Throughout the span of George Maher’s career from the late 1800s to the 1920s, he was part of an enclave of well-known Prairie School-style architects, apprenticing at Silsbee and Kent in Chicago during the time Frank Lloyd Wright and George Grant Elmslie were draftsmen.
Maher went on to dream up famous estates for prominent families, including the Winton family. The lumber magnates commissioned the Chicago-based architect to design their 1910 Lowry Hill mansion on Mount Curve that Jim and Shahnaz Costa now live in, and which continues to be studied for its design.
“Like his Prairie School colleagues, he believed architectural form should follow function and American architects should strive to create a new vocabulary of forms,” reads an excerpt from the Minneapolis Institute of Art’s Lake of the Isles Tour brochure spotlighting nine architecturally significant Minneapolis homes.
“The Winton House, based on a house Maher designed for Charles and Helen Winton in Wausau [Wis.], reflects Maher’s ideals of symmetry, mass, and centralization. Its overhanging eaves and low, horizontal roofline and entryway are typical Prairie-style features.”
Like his contemporaries, Maher used Prairie-style characteristics such as horizontal lines, motifs and natural materials.
Maher preferred symmetry in his designs, prominent throughout the Costa home. The living room features bay windows on opposite ends of the room. Both the living room and primary bedroom suite have center fireplaces with two sets of double doors on either side that lead to four-season porches. Even sconces in an upstairs hallway are designed to hold two light bulbs – one facing up, another down – for symmetry.
Maher also incorporated unifying elements. In the case of the Mount Curve house, poppy flower motifs can be found in leaded windows and fixtures throughout. “The poppies [on the stained glass] turn blue or peach color depending on the time of day and how the sun hits it,” Jim said. “It’s a very complete home.”
He added that the house also benefited from having a prominent lumber family behind it.
“Because this home was commissioned by the Winton family, you could imagine what nice pieces of wood products were incorporated into the home,” Jim said. “The house has this really nice mahogany and quartersawn oak wood.”
Preserving its integrity
The Costas have appreciated that the house has been carefully preserved.
At one point in its history, architectural designer Elizabeth Hyatt, behind several noteworthy historical homes including in the Lake of the Isles-Lowry Hill area, lived in the house with her husband, Henry.
“The Hyatts renovated the home while they lived in it for several years,” Jim said. “It’s meaningful to have Elizabeth’s hand in this historical home. … As old as this home is, it’s in remarkable condition.”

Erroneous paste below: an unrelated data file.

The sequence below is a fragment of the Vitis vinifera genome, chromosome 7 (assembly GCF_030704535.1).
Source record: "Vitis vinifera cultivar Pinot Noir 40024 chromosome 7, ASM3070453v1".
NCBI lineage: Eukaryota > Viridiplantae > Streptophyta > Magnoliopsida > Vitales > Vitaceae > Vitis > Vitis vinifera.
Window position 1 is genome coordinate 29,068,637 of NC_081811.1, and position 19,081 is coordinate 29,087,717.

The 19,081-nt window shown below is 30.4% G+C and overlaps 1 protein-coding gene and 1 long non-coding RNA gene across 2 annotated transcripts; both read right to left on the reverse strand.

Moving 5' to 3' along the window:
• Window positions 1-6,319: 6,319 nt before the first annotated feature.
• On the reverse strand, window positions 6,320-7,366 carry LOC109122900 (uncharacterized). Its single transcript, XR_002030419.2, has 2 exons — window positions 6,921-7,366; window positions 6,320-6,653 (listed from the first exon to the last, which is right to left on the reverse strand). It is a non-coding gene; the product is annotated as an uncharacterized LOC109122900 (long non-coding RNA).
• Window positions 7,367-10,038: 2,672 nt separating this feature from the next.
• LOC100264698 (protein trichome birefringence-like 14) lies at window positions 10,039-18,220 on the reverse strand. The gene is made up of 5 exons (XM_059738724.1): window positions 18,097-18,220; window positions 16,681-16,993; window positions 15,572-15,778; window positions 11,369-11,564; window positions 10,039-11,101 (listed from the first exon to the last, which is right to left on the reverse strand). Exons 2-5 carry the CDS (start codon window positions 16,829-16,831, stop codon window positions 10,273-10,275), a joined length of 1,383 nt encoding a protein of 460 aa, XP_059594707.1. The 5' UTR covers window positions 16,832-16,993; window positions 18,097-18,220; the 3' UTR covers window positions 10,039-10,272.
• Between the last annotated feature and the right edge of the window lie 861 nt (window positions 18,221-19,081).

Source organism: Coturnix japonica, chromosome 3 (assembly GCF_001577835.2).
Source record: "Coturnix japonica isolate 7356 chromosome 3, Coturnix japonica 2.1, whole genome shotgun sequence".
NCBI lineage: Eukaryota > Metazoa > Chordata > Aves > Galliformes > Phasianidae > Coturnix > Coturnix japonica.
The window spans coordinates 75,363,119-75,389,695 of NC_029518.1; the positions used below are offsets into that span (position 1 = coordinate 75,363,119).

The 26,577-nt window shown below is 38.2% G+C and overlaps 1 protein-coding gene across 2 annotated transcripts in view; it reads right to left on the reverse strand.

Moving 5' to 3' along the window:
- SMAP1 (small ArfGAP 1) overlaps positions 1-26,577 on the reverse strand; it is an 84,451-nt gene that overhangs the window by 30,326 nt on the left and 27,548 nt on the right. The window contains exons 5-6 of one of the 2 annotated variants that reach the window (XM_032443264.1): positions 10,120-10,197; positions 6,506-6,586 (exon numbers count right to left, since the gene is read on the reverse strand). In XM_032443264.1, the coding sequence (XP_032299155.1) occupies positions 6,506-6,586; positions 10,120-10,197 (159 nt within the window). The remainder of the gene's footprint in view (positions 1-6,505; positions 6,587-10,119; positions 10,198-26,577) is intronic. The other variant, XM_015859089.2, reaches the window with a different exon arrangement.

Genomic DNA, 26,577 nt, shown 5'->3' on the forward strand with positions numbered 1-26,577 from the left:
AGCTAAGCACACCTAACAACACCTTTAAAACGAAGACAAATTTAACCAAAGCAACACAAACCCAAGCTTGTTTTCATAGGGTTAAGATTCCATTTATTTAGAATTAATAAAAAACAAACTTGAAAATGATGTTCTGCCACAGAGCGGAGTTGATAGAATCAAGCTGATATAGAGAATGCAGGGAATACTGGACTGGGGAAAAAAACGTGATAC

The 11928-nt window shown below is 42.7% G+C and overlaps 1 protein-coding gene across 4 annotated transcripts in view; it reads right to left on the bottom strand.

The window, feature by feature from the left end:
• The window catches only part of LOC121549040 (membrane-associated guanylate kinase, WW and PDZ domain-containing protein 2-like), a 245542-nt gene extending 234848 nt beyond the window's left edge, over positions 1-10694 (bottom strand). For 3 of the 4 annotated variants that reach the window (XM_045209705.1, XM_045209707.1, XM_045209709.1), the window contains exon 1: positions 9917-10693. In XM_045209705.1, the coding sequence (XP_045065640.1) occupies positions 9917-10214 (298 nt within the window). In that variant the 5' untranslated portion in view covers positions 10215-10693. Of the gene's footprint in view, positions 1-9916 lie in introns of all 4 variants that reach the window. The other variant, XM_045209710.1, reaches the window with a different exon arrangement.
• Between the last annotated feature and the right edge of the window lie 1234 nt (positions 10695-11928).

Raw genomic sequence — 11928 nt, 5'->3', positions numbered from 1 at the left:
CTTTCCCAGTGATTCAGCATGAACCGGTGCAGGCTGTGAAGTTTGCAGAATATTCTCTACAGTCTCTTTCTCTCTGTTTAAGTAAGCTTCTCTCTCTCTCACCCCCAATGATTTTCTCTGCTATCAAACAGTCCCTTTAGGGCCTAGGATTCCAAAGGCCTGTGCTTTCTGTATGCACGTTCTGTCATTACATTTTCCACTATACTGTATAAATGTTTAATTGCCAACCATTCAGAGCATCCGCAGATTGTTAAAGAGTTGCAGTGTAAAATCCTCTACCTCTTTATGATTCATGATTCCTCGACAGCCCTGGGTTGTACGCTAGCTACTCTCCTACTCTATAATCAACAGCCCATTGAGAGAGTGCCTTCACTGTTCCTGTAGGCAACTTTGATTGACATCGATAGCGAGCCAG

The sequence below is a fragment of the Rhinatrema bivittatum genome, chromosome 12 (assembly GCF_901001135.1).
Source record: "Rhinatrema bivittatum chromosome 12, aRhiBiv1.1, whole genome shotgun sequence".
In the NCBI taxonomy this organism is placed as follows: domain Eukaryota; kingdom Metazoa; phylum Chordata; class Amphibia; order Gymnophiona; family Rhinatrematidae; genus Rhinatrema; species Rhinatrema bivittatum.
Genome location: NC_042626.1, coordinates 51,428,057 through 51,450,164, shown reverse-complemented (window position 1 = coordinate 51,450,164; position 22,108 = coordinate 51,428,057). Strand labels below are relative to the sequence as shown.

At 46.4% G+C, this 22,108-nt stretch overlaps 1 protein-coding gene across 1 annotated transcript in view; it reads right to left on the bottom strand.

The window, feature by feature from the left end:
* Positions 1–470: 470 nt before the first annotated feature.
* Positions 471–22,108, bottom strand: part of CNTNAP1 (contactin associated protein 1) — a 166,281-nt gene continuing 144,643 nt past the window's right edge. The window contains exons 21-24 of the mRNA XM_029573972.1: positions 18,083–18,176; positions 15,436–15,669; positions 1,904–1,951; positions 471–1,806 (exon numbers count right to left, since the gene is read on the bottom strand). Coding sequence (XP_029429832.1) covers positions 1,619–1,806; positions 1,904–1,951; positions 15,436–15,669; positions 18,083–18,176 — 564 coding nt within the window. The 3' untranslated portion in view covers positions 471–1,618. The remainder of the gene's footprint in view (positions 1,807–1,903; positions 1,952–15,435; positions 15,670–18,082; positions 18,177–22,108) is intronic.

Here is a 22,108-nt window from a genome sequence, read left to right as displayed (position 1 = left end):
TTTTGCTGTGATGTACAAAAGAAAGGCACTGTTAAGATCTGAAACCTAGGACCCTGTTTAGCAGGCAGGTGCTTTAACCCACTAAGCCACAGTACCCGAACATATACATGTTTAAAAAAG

When living there, the Hyatts also connected with the Minneapolis Institute of Art. They donated pieces such as three poppy flower window panels along a kitchen wall that are now on display at the museum. In addition, the Hyatts made the museum the steward of some noteworthy items currently in the home, such as light fixtures.
“They wanted to be sure the history of the home was preserved,” Jim said.
The Costas have kept up the home as well, making upgrades such as adding landscaping that included a perennial garden and fruit trees, sprucing up the stucco exterior with fresh paint in a richer hue, putting up a retaining wall and updating the roof. Inside, they’ve updated the kitchen and interior finishes.
“We just want to make sure it’s maintained,” Jim said. “But the condition of this home is in amazing shape. It really doesn’t require a lot of updates.”
Now that their kids are grown, the Costas are downsizing.
So after eight years, they’ve listed the seven-bedroom, seven-bathroom house spanning 10,400 square feet. The half-acre lot also comes with a four-story carriage house/garage, with a finished second-level apartment and two stories underground.
Listing agent Meredith Howell said in addition to the home’s rich history, the place offers plenty of amenities such as a third-floor recreation room with a kitchenette and a lower-level entertainment and exercise room. The chef’s kitchen has two refrigerators, two dishwashers and three sinks. The primary suite comes with a fireplace, sleeping porch, en suite and walk-in closet.
She added that the extent of the home’s preservation is not something one comes across every day. “I just love the fact that the history of it was embraced and things were kept,” Howell said.
The Costas said a new owner will appreciate how well designed and built the house is, not to mention its timeless nature.
“It has a modern feel because there’s a lot of square design [elements]. The design feels current despite being 110 years old,” Jim said, adding that despite its size, the house feels quaint between the layout and details such as pocket doors that allow for rooms to be closed off. “It’s a hybrid of an open layout but there’s still compartmentalized, generous rooms.”
Shahnaz said the house has been great for entertaining, especially in spaces such as the formal dining room. “It’s just beautiful with all of the original woodwork and light fixtures and cabinets and how it looks over Minneapolis,” she said.
For the Costas, they hope the next homeowners will carry on the tradition of its previous inhabitants.
“The fellow that sold it to us when he was leaving said they viewed themselves as the caretakers of the home. We feel the same way. We’re just glad to have had the opportunity to live in it and preserve it,” Jim said. “We’ve enjoyed living in the home and hope to pass it on to the next caretakers who appreciate the architecture and design as much as we have.”